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Wednesday June 19, 2024

Sir Ian Wilmut, pioneering embryologist who cloned Dolly the sheep, dies at 79

Peter Mathieson, VC Edinburgh University, hailed Wilmut as "titan of the scientific world" who "transformed scientific thinking at the time" by cloning Dolly

By Web Desk
September 11, 2023
British scientist Ian Wilmut, who died at the age of 79, and Dolly, the sheep he helped clone. — AFP
British scientist Ian Wilmut, who died at the age of 79, and Dolly, the sheep he helped clone. — AFP

The British scientist who oversaw the team that successfully cloned Dolly the sheep has passed away at the age of 79, as per his old institution.

Ian Wilmut, who revealed in 2018 that he had been diagnosed with Parkinson´s disease, helmed the team at the Roslin Institute at the University of Edinburgh in Scotland, which cloned Dolly in 1996.

Dolly was the first mammal to be cloned from an adult cell, and the breakthrough garnered global headlines and led to new advances in animal and medical research.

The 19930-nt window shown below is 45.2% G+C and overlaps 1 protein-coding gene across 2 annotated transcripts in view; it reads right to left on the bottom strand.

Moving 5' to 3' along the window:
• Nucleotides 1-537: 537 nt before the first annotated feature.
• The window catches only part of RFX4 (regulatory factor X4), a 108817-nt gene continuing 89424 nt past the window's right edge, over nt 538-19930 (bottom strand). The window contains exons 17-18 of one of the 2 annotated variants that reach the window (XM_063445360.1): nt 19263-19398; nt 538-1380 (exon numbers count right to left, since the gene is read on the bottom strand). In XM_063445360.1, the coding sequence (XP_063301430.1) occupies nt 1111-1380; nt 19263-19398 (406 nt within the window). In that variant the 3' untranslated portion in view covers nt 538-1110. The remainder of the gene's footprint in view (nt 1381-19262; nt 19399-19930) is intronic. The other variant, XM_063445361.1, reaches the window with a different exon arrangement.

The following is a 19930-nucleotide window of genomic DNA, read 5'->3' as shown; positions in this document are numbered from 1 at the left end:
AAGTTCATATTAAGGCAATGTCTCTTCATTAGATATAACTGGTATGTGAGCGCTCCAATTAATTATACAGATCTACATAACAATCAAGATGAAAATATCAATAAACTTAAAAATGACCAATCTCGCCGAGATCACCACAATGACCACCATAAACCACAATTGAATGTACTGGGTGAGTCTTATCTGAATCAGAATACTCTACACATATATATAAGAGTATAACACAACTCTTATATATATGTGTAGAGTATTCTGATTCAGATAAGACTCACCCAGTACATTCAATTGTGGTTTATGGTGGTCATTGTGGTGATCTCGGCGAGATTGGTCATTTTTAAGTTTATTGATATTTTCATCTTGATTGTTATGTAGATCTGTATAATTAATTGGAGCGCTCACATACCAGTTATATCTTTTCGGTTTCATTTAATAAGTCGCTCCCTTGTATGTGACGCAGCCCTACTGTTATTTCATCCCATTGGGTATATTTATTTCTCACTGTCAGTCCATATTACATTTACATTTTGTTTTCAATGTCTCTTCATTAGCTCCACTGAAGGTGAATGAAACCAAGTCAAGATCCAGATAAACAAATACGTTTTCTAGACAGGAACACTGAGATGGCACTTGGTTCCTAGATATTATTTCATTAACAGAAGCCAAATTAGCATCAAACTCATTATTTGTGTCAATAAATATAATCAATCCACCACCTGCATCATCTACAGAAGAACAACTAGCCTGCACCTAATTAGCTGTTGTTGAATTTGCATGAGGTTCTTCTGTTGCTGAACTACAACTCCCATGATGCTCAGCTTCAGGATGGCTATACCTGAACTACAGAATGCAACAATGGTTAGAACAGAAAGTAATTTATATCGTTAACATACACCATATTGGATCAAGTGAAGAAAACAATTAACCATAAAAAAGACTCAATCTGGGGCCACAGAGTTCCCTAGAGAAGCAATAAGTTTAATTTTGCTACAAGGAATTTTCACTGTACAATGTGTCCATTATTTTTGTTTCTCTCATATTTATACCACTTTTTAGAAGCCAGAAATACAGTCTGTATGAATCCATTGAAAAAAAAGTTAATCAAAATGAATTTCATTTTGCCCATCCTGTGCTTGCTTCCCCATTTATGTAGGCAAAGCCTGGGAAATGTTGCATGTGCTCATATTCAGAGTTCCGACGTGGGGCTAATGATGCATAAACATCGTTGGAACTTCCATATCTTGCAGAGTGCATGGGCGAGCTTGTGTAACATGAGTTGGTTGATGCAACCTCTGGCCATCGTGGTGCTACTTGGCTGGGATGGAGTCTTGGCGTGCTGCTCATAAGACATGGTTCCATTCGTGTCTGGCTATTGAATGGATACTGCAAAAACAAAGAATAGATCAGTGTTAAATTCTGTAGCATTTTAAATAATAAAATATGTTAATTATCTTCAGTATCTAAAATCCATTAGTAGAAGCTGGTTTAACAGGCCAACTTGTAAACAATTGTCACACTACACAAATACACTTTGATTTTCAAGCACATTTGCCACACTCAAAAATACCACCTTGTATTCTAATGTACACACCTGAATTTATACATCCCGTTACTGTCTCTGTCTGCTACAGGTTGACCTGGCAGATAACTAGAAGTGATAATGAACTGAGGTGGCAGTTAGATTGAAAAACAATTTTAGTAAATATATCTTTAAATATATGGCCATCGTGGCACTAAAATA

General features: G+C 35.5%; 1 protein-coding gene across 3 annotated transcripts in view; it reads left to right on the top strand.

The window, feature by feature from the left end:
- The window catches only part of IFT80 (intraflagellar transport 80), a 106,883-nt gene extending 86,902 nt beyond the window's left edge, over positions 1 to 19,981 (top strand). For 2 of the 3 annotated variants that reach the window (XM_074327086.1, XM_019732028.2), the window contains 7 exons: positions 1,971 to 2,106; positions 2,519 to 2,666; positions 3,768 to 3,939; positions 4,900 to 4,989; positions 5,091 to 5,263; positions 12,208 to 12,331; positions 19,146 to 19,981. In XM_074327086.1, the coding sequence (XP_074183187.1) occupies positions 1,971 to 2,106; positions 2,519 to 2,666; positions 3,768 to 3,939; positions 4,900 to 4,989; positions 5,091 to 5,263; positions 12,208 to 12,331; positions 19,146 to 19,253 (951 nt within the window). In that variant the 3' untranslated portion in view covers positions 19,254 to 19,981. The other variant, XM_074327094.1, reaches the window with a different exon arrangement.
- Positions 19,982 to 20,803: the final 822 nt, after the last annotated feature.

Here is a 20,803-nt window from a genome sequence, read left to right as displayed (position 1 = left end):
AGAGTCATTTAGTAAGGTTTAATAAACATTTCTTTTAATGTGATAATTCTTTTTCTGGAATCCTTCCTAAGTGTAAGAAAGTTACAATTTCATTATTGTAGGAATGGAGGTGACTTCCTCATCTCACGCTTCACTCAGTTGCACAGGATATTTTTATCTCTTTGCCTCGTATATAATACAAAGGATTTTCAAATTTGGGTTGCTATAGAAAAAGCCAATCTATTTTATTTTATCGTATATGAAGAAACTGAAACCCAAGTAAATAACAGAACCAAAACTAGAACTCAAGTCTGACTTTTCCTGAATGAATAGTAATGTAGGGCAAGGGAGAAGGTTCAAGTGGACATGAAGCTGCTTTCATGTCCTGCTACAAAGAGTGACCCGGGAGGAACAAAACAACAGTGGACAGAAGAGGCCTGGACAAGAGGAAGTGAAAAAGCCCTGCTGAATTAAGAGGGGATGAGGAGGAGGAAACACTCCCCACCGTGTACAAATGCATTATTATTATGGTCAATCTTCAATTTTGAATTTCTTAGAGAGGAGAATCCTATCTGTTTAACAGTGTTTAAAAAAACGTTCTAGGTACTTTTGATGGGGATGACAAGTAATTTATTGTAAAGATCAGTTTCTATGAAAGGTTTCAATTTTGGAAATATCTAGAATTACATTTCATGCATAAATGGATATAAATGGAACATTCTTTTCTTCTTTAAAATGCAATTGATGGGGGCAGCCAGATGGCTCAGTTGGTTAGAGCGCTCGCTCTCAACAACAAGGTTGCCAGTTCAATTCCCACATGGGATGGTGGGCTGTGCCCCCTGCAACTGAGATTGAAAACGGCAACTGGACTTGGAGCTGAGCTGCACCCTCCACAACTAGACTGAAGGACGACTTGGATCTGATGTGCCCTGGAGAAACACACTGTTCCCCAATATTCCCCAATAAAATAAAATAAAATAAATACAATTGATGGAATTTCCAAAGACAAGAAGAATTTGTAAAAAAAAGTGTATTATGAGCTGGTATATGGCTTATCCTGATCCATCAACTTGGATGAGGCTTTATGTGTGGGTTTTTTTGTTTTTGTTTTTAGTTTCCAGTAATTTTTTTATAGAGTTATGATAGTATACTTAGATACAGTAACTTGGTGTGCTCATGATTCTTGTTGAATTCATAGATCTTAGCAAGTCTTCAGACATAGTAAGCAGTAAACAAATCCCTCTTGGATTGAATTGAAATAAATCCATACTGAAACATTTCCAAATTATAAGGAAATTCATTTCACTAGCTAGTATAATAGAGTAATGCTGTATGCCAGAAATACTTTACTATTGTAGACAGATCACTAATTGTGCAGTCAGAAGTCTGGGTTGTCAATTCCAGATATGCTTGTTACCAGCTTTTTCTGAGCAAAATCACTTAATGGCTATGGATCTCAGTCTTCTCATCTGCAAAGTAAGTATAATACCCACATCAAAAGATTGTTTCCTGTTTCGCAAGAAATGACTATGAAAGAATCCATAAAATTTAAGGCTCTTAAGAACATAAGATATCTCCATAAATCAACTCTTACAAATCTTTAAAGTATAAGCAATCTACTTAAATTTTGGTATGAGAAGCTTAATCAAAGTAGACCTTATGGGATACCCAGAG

Peter Mathieson, the vice-chancellor of Edinburgh University, hailed Wilmut as "a titan of the scientific world" whose work cloning Dolly "transformed scientific thinking at the time", AFP reported.

"This breakthrough continues to fuel many of the advances that have been made in the field of regenerative medicine that we see today," he said in a statement.

Bruce Whitelaw, the current head of the Roslin Institute, said it was "sad news".

"Science has lost a household name," he added.

Wilmut retired from Edinburgh University in 2012.

But in 2018, he announced support for new research into Parkinson´s, revealing he had been diagnosed with the uncurable, progressive brain disorder, which can cause uncontrollable movements such as shaking.

"There was a sense of clarity, well at least now we know and we can start doing things about it," Wilmut told the BBC at the time.

"As well as obviously the disappointment that it will possibly shorten my life slightly, and more particularly it will alter the quality of life."

Parkinson´s is the second most common neurodegenerative disease after Alzheimer´s and affects more than 8.5 million people worldwide, according to the World Health Organisation (WHO).